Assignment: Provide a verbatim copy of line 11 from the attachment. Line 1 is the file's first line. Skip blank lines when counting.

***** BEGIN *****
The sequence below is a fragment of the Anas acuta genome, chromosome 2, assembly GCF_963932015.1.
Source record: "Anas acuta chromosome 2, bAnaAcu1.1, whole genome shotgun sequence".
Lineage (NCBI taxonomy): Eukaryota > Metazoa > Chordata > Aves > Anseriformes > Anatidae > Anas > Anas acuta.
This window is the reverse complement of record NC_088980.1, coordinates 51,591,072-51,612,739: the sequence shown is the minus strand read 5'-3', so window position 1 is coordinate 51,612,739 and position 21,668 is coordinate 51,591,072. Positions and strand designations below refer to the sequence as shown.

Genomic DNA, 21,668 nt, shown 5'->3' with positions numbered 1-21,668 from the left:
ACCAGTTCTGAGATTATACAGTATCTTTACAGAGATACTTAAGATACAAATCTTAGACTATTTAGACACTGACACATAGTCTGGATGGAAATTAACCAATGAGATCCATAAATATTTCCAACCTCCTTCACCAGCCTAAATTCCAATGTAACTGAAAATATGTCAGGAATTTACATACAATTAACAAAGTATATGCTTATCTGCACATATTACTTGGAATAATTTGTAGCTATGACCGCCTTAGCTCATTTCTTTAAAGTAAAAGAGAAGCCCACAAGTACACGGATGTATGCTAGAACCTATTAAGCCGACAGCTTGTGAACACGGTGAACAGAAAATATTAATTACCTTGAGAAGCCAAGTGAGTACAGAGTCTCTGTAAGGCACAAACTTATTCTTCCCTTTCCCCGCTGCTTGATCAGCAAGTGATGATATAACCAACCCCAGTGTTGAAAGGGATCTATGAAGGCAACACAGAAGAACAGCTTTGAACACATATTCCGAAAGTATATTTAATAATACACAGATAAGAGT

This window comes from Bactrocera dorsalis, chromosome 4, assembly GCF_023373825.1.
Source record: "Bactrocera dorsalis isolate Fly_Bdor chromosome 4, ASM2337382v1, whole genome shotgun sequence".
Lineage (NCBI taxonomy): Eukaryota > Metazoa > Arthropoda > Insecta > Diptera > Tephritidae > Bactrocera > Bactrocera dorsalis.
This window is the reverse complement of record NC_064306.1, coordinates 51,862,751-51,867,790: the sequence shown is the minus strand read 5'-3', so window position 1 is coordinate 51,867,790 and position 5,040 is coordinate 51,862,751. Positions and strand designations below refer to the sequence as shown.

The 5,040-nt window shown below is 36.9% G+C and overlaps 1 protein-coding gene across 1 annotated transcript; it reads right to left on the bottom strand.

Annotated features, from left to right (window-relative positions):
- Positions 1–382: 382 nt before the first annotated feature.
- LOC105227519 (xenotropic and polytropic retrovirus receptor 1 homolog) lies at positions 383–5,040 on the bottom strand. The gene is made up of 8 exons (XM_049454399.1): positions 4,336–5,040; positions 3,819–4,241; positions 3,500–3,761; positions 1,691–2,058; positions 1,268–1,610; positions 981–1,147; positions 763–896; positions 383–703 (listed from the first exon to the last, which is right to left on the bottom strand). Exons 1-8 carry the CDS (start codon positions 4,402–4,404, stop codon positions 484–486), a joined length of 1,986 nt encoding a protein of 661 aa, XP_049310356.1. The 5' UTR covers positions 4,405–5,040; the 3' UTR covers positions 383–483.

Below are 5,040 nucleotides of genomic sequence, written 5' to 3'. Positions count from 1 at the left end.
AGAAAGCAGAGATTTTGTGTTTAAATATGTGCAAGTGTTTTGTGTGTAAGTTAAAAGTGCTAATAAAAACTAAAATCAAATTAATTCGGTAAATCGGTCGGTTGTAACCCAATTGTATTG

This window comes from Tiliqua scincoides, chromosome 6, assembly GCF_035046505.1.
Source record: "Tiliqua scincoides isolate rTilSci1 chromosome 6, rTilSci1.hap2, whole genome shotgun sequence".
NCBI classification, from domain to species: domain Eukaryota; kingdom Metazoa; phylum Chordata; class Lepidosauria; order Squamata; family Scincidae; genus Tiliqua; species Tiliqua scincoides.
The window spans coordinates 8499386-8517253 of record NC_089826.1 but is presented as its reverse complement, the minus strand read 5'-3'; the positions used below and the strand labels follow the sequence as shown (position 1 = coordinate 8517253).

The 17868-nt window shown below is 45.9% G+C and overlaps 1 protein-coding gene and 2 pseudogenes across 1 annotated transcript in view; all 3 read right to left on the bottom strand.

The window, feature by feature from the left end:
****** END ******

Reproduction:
The 5,040-nt window shown below is 36.9% G+C and overlaps 1 protein-coding gene across 1 annotated transcript; it reads right to left on the bottom strand.